To this end, it is key to strengthen teacher professional development to embrace the new education delivery approaches, where parents and the community at large play their part to ensure continuity of education at home, especially for early learners.

Governments can leverage the lessons learnt from the successful partnerships and collaborations (e.g. the Global Education Coalition for COVID-19 Response launched by UNESCO, GPE Knowledge & Innovation Exchange (KIX) on Education, Africa Code Week) during COVID-19 to improve their future engagement with stakeholders in times of crisis.

The challenges brought this year require new solutions born from greater collaboration between the public, private and NGO sectors.

October 2019 - 28 female teachers from 15 African countries gathered at the Moroccan Ministry of Education to attend the first Africa Code Week deep-learning workshop and explore ways to empower more girls through coding skills across the continent.
October 2019: 28 female teachers from 15 African countries gathered at the Moroccan Ministry of Education to attend the first Africa Code Week deep-learning workshop and explore ways to empower more girls through coding skills across the continent.
Crédit photo : Africa Code Week

Business as usual is not an option any more. Preparing our youth for the uncertain future requires a radical rethink of how we train, empower and mobilize our teaching resources.

2020 Africa Code Week

This year, ADEA is partnering with Africa’s biggest digital skills development initiative, SAP Africa Code Week (ACW). First established by SAP corporate social responsibility, UNESCO and partners in 2015, ACW has empowered millions of youth and trained thousands of teachers across the continent.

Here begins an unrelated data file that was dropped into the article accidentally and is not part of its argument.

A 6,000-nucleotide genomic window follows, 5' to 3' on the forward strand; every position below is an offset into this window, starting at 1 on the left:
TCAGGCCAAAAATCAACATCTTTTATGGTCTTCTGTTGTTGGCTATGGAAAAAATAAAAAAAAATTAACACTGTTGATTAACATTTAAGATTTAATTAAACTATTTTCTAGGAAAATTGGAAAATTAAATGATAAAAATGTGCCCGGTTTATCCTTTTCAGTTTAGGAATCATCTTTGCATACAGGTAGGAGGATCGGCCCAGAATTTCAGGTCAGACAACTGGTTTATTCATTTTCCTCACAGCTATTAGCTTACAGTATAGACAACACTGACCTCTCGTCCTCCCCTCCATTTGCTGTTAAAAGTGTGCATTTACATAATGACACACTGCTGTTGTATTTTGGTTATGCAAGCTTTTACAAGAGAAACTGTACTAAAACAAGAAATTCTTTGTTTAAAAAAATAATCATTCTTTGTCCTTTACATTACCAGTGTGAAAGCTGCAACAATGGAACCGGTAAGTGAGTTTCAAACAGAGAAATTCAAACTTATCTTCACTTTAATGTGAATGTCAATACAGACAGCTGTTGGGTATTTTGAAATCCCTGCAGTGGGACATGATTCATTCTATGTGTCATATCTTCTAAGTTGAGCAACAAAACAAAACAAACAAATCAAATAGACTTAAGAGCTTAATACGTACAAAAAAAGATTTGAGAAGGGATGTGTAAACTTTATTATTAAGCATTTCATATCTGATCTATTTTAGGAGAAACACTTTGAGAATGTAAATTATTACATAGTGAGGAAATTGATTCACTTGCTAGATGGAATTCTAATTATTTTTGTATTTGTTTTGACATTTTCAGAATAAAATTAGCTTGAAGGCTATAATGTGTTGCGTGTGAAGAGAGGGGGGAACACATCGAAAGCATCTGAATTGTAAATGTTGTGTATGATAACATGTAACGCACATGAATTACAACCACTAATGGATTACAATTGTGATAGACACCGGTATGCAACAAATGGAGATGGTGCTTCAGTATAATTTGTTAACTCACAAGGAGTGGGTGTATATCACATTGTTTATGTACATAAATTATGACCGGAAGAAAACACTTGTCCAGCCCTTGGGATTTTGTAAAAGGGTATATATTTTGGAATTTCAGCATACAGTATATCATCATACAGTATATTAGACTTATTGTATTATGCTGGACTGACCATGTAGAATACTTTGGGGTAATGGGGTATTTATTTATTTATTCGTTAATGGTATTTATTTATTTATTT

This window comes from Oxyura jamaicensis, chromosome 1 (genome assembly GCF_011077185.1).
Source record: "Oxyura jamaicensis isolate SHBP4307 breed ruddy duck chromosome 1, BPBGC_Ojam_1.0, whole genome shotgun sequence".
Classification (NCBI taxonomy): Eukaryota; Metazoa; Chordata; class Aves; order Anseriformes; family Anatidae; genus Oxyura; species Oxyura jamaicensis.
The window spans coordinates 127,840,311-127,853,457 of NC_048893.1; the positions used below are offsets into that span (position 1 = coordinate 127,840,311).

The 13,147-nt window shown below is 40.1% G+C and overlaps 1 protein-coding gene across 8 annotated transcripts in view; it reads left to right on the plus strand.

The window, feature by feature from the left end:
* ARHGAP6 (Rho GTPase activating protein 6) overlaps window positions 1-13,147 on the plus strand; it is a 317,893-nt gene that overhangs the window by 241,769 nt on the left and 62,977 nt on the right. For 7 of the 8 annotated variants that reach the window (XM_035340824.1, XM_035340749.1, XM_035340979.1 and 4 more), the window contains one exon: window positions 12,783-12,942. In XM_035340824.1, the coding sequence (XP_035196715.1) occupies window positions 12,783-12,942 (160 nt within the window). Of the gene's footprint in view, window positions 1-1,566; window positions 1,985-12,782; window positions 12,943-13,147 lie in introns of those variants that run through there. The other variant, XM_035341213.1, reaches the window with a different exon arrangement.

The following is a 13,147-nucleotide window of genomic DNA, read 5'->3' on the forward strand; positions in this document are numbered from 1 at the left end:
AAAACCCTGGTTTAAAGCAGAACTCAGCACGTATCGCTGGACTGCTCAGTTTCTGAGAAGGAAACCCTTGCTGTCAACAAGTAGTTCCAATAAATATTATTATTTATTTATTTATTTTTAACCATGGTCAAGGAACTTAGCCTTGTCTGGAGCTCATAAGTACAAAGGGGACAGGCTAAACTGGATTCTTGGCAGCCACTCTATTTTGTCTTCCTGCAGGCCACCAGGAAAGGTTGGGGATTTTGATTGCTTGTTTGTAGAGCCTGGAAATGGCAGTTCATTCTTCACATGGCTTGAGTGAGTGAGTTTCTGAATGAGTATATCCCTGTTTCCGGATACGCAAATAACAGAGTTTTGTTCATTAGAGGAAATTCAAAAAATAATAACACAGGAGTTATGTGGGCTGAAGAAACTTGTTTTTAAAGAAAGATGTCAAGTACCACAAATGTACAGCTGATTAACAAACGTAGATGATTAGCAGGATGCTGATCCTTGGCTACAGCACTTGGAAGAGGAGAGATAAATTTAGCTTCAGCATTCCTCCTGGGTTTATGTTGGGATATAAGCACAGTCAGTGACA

SAP is also a partner in UNESCO’s global coalition, and in this role has been working with partners to find solutions to the continuity of learning, digitization and teacher development across Africa (and globally) to help empower our future workforce for tomorrow’s digital economy, one student and one teacher at a time.

Africa Code Week 2020 officially starts on World Teachers Day, October 5. To find out more visit www.africacodeweek.org

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Sub-Saharan Africa: Cote d'Ivoire, Rwanda

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It is refreshing to see how committed the teachers are to their students and how creative they are to find solutions to continue teaching when there is environmental issues. In the U.S., the Pandemic hit the school districts like a ton of bricks. Education institutions were not prepared to be fully online, however, they had to be.